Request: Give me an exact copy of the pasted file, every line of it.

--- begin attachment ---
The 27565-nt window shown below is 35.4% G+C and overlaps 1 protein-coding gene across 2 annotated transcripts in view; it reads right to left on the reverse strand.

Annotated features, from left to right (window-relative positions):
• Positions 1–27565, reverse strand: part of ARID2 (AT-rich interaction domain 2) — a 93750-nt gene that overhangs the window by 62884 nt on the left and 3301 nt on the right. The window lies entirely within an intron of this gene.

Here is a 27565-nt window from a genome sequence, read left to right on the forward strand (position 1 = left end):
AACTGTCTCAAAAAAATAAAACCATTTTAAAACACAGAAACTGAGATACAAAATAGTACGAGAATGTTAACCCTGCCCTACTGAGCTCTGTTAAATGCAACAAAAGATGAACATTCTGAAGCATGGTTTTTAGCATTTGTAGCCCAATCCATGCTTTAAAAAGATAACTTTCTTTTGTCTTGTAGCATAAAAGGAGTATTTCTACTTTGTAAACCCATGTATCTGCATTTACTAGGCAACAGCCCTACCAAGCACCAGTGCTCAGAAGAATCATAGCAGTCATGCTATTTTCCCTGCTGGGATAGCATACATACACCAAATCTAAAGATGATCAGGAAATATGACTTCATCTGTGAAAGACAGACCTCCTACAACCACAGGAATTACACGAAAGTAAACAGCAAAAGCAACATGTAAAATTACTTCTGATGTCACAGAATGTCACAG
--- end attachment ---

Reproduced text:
The 27565-nt window shown below is 35.4% G+C and overlaps 1 protein-coding gene across 2 annotated transcripts in view; it reads right to left on the reverse strand.

Annotated features, from left to right (window-relative positions):
• Positions 1–27565, reverse strand: part of ARID2 (AT-rich interaction domain 2) — a 93750-nt gene that overhangs the window by 62884 nt on the left and 3301 nt on the right. The window lies entirely within an intron of this gene.

Here is a 27565-nt window from a genome sequence, read left to right on the forward strand (position 1 = left end):
AACTGTCTCAAAAAAATAAAACCATTTTAAAACACAGAAACTGAGATACAAAATAGTACGAGAATGTTAACCCTGCCCTACTGAGCTCTGTTAAATGCAACAAAAGATGAACATTCTGAAGCATGGTTTTTAGCATTTGTAGCCCAATCCATGCTTTAAAAAGATAACTTTCTTTTGTCTTGTAGCATAAAAGGAGTATTTCTACTTTGTAAACCCATGTATCTGCATTTACTAGGCAACAGCCCTACCAAGCACCAGTGCTCAGAAGAATCATAGCAGTCATGCTATTTTCCCTGCTGGGATAGCATACATACACCAAATCTAAAGATGATCAGGAAATATGACTTCATCTGTGAAAGACAGACCTCCTACAACCACAGGAATTACACGAAAGTAAACAGCAAAAGCAACATGTAAAATTACTTCTGATGTCACAGAATGTCACAG